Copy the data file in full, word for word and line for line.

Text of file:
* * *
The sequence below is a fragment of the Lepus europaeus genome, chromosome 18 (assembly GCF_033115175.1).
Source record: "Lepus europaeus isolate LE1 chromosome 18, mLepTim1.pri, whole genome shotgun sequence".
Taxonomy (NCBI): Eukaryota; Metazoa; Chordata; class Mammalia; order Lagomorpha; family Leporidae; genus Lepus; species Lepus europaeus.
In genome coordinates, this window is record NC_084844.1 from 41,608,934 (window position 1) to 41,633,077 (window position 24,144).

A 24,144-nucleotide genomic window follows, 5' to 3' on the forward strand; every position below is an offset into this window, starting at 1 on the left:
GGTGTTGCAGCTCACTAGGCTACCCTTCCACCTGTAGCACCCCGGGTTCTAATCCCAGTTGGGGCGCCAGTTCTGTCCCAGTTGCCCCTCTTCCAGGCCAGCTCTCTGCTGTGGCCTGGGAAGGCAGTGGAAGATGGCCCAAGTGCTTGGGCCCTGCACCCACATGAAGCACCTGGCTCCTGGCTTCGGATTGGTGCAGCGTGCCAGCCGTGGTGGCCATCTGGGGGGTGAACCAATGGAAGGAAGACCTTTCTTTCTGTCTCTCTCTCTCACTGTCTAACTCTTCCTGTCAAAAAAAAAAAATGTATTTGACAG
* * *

The sequence below is a fragment of the Lepus europaeus genome, chromosome 18 (assembly GCF_033115175.1).
Source record: "Lepus europaeus isolate LE1 chromosome 18, mLepTim1.pri, whole genome shotgun sequence".
Taxonomy (NCBI): Eukaryota; Metazoa; Chordata; class Mammalia; order Lagomorpha; family Leporidae; genus Lepus; species Lepus europaeus.
In genome coordinates, this window is record NC_084844.1 from 41,608,934 (window position 1) to 41,633,077 (window position 24,144).

A 24,144-nucleotide genomic window follows, 5' to 3' on the forward strand; every position below is an offset into this window, starting at 1 on the left:
GGTGTTGCAGCTCACTAGGCTACCCTTCCACCTGTAGCACCCCGGGTTCTAATCCCAGTTGGGGCGCCAGTTCTGTCCCAGTTGCCCCTCTTCCAGGCCAGCTCTCTGCTGTGGCCTGGGAAGGCAGTGGAAGATGGCCCAAGTGCTTGGGCCCTGCACCCACATGAAGCACCTGGCTCCTGGCTTCGGATTGGTGCAGCGTGCCAGCCGTGGTGGCCATCTGGGGGGTGAACCAATGGAAGGAAGACCTTTCTTTCTGTCTCTCTCTCTCACTGTCTAACTCTTCCTGTCAAAAAAAAAAAATGTATTTGACAG